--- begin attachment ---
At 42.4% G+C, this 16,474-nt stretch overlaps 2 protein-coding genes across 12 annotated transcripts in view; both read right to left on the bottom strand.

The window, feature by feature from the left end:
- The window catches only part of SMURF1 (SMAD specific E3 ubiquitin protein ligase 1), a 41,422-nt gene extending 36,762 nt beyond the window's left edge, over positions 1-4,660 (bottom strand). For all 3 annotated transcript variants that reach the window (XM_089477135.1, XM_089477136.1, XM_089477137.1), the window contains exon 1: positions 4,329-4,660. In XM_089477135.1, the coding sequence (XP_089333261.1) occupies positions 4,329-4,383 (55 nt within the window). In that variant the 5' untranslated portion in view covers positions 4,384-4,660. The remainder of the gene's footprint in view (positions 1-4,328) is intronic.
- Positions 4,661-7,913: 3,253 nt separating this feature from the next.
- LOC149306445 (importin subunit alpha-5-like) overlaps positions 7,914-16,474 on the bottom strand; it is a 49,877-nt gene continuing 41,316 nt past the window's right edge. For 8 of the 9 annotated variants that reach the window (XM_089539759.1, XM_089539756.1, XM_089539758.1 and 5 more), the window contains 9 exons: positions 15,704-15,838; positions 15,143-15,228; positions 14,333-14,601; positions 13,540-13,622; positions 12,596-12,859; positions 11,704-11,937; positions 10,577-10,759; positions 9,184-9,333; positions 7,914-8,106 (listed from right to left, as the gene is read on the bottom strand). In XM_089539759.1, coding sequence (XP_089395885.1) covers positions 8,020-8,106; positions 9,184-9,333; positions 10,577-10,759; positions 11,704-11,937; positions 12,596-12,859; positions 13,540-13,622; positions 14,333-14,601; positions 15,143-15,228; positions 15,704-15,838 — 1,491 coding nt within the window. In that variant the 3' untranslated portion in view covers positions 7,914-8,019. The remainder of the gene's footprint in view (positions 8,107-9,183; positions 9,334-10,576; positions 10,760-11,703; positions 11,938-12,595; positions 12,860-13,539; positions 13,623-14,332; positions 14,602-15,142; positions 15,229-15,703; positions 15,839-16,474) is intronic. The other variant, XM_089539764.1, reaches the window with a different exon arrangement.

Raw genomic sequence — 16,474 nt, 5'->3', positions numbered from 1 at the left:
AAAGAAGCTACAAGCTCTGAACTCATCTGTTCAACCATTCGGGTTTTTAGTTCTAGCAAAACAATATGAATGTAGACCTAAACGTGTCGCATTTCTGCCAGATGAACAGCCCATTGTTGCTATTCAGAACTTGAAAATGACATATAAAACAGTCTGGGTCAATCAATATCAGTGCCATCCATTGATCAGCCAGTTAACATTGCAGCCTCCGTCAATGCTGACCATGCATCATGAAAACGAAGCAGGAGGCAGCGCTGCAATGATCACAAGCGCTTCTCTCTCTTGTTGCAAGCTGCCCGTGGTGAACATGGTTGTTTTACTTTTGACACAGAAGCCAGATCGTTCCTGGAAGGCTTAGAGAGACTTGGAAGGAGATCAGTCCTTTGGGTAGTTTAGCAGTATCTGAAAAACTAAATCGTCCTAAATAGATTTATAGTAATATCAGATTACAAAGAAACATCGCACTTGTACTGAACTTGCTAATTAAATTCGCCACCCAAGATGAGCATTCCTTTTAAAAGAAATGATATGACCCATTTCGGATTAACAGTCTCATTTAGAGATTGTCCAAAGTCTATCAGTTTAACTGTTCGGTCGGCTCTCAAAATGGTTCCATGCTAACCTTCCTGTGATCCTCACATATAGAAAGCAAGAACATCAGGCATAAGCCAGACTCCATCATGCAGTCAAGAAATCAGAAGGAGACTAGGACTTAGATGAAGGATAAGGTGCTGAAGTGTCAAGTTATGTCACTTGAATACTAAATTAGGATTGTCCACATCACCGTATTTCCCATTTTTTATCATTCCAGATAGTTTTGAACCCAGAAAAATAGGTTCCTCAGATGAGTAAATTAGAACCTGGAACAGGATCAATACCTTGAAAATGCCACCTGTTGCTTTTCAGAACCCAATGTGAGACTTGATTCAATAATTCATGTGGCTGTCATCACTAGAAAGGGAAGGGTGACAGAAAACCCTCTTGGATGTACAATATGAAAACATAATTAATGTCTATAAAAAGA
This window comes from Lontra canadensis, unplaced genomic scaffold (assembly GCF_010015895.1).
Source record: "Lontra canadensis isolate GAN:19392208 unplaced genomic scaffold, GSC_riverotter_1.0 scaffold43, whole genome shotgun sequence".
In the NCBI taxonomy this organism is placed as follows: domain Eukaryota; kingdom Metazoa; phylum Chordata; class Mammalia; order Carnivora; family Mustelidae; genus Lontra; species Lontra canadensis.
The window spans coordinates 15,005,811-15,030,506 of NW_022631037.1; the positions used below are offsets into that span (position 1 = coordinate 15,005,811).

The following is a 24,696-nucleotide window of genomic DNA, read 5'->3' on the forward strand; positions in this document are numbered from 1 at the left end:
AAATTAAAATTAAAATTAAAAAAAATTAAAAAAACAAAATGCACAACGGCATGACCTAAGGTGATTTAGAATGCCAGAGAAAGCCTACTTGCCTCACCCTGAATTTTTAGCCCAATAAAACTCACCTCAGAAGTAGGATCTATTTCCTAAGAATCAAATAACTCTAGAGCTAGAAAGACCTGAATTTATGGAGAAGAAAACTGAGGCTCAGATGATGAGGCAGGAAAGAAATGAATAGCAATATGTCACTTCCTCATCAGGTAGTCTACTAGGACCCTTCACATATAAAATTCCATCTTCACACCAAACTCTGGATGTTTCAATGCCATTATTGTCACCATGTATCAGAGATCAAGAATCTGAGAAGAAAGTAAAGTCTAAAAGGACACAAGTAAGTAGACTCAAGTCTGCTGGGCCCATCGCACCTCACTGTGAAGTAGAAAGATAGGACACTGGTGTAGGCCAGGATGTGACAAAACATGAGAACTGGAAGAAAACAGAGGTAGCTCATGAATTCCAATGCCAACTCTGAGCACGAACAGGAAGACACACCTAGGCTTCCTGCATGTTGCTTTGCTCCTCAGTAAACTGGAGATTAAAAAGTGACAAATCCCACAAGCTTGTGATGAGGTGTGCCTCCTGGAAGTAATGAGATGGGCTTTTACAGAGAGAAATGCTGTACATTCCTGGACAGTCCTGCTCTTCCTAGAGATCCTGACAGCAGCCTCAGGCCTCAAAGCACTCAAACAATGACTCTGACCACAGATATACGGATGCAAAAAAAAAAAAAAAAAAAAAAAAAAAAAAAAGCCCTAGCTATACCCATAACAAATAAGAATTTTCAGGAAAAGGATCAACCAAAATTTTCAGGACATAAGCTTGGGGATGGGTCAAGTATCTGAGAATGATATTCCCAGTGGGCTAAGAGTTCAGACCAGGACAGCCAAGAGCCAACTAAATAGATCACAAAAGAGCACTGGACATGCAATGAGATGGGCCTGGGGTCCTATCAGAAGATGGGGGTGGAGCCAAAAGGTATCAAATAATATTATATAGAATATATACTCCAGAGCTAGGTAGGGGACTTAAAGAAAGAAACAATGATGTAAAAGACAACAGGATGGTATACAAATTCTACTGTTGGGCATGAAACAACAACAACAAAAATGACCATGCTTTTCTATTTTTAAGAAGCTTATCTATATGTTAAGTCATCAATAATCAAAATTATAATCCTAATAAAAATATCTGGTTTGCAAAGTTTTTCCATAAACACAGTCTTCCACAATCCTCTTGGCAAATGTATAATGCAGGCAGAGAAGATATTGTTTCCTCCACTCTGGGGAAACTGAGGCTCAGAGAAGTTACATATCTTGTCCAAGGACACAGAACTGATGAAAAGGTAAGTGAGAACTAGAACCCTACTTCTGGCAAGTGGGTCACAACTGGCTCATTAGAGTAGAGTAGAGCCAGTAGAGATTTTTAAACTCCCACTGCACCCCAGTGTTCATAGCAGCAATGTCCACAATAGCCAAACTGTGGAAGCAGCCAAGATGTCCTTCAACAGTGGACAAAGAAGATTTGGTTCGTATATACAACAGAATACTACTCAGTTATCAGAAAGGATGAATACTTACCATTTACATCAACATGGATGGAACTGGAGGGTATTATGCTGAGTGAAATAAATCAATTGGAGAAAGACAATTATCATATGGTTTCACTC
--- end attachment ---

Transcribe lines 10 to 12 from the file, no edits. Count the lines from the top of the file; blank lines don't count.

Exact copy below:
In the NCBI taxonomy this organism is placed as follows: domain Eukaryota; kingdom Metazoa; phylum Chordata; class Mammalia; order Carnivora; family Mustelidae; genus Lontra; species Lontra canadensis.
The window spans coordinates 15,005,811-15,030,506 of NW_022631037.1; the positions used below are offsets into that span (position 1 = coordinate 15,005,811).

The following is a 24,696-nucleotide window of genomic DNA, read 5'->3' on the forward strand; positions in this document are numbered from 1 at the left end: